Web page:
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Home arrow News arrow Local News arrow Passing 100 pints

Passing 100 pints


Father Julian donates his 100th pint of blood  Tuesday during the Red Cross blood drive at the Baker Nazarene Church. Sydney Gubetosi is a phlebotomist with the Red Cross.
Father Julian donates his 100th pint of blood Tuesday during the Red Cross blood drive at the Baker Nazarene Church. Sydney Gubetosi is a phlebotomist with the Red Cross.

By Lisa Britton

For the Baker City Herald

To celebrate donating his 100th pint of blood, Father Julian Cassar challenged himself to find 10 new donors.

He recruited 12.

All he said was: “To commemorate my 100th, will you donate?”

Colleen Brooks, local chair for the blood drive, said the quota for Baker is 60 people per day for the two-day drive.

Prior to each drive, she calls more than 200 potential donors.

“I left 42 messages,” she said.

Summer is a tough time for blood donations due to vacations and travel, she said.

After donating his 100th pint Tuesday, Cassar was presented with a certificate and a backpack.

And he’s not the only dedicated donor in Baker City.

On Tuesday, Joyce Pryse’s number rose to 153 donations, and Don Everson is at 144.

To donate, a person must be 17 (or 16 with parental consent), be healthy and weigh at least 110 pounds. You can donate blood every 56 days.

According to the Red Cross, one pint of blood can save up to three lives. However, a single car accident victim can require as many as 100 pints of blood — about what is collected during Baker City’s two-day drive.

Cassar grew up in Malta, and came to the U.S. in 1981. Three years later he’d gained enough weight to donate blood, which he did on July 15, 1984, at his parish, Holy Spirit in New Hyde Park.

This is what he remembers from that first donation: “I felt a little dizzy at first, and not knowing what to expect, they told me it was pretty normal. I spent the rest of the day in Rectory feeling very well, drinking lots of water, and being treated to a steak dinner in the evening with all the other priests.”

After that, he says, “going to give blood became as ordinary as going to the local library.”

He said he “wanted to commemorate this milestone by having at least 10 new donors, realizing that trying to get 100 new donors is a Herculean undertaking.”

Although most of his donations have been routine, there have been a few funny episodes during the last 28 years.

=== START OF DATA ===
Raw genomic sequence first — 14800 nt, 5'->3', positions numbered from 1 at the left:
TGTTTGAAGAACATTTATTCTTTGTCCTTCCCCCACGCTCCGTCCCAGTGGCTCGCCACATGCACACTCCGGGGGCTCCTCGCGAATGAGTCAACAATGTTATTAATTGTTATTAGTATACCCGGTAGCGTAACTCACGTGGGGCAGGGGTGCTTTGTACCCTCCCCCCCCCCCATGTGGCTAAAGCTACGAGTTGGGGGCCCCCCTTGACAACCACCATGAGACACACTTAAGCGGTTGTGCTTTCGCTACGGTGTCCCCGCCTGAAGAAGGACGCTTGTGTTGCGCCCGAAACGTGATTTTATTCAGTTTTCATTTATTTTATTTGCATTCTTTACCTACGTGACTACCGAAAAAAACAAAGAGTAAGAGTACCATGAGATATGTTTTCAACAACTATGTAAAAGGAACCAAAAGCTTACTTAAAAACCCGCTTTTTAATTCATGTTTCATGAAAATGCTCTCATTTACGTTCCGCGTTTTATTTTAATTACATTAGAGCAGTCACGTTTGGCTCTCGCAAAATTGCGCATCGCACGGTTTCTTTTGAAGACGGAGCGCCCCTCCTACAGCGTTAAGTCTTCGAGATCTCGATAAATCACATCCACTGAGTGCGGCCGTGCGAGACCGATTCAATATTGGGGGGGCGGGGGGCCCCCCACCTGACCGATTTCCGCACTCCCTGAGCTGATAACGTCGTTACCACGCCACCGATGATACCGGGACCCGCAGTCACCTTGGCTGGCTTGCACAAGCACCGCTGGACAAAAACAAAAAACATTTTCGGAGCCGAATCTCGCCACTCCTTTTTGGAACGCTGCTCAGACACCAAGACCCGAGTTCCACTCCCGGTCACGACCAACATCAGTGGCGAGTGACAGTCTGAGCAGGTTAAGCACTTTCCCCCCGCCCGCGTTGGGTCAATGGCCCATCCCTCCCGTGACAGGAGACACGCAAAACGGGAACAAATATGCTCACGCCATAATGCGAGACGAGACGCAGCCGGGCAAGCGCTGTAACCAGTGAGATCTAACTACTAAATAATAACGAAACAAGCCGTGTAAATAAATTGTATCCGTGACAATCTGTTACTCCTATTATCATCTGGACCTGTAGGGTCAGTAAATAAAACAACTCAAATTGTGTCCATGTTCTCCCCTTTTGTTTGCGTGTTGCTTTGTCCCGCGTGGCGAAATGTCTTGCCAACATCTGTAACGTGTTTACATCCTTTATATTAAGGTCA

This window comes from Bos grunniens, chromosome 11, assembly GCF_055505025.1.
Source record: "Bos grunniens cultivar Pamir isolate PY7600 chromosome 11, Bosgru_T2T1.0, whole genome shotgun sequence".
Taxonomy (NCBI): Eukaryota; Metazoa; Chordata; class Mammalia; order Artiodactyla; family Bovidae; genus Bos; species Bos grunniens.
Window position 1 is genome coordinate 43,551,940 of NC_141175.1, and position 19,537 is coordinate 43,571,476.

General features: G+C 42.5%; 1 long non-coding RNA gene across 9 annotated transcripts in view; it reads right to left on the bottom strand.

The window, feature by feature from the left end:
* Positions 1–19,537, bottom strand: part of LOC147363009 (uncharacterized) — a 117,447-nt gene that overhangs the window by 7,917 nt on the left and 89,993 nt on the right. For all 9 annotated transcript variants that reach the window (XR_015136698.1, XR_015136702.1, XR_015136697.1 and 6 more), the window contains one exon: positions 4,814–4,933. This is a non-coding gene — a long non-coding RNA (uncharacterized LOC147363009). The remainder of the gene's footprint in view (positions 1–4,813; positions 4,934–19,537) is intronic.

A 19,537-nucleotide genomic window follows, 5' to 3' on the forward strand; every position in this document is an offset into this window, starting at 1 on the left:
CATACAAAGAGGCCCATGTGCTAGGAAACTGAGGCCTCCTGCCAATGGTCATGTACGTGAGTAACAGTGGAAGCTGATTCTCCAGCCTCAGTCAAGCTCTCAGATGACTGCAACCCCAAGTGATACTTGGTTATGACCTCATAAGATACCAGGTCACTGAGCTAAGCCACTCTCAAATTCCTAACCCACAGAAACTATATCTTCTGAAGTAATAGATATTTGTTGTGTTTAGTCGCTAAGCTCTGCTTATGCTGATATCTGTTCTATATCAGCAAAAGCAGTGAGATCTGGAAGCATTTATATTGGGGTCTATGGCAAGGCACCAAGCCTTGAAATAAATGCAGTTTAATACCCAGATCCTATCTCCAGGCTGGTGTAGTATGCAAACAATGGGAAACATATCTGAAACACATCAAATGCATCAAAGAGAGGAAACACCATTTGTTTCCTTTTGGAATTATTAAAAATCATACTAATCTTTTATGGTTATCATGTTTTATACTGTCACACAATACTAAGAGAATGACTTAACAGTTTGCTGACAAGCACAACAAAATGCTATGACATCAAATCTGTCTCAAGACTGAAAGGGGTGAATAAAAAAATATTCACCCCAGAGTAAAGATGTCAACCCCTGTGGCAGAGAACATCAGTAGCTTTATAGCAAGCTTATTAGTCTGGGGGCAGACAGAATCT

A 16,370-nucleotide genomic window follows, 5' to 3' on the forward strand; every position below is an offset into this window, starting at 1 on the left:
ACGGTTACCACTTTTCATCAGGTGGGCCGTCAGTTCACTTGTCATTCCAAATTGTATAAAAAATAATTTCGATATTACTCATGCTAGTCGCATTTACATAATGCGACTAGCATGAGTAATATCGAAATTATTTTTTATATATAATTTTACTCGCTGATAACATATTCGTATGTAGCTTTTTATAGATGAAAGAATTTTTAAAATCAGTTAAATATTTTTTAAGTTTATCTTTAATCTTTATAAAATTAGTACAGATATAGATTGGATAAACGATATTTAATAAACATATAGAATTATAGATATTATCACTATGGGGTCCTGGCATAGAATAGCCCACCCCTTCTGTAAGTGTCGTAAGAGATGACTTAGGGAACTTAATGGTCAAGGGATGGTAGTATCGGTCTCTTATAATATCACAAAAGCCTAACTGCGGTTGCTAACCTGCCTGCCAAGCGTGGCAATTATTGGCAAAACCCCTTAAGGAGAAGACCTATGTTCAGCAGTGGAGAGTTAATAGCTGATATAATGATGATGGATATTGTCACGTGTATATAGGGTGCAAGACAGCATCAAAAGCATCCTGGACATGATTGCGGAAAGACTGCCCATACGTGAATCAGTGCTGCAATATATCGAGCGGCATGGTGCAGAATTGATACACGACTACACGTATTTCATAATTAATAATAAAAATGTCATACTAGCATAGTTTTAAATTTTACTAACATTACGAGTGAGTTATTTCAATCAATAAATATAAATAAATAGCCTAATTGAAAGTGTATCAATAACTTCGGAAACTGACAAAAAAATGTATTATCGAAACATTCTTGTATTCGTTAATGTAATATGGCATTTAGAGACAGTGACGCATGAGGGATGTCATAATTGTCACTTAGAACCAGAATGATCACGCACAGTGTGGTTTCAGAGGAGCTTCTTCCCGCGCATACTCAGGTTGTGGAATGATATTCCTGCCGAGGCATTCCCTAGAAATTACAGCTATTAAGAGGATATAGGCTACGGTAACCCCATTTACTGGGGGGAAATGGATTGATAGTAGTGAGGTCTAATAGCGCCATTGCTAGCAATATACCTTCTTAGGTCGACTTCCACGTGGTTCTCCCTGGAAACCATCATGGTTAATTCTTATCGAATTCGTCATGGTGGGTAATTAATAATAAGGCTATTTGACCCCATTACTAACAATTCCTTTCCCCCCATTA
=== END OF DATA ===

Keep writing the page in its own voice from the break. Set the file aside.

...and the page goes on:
At a New York blood drive, he and another priest were donating. A young man walked in, saw the two priests sitting together, and promptly turned to leave.

“I and the nurse ran after him to convince him that everything was fine, no one had passed away and we were just there to do what he was planning to do — help save a life by donating a pint of blood.”

His other story happened in April of this year, when he donated his 99th pint in Bend where he was on a priests’ retreat.

Later that day, his fellow priests saw his bandaged arm and asked about it. 

He said he’d donated blood, and then one asked what do they give you for doing something so noble?

“I told him that a few cookies, a drink and a “thank you” is all we ever get, and that’s fine with me, as giving blood can never be recompensed— it’s a genuine selfless gift we give to others.”

Father Luis Alva-Flores from Madras was so moved that he gave his iPad to Cassar.

“Father Luis is a savvy high-tech young priest, and I was always asking questions about this new invention called the iPad whenever we met for meetings.”

Now Cassar is on to his next 100 donations, and he hopes that the donors he recruited will continue to give on a regular basis.

He also commends the volunteers who provide take care of donors with sandwiches, pizza, cookies and liquids.

“I tell them that one of the reasons I enjoy donating blood is because of those sandwiches and the beef broth which always taste so good.”

The next blood drive happens Aug. 27 and 28. For more information, or to schedule an appointment, call Colleen Brooks at 541-523-4650.

 
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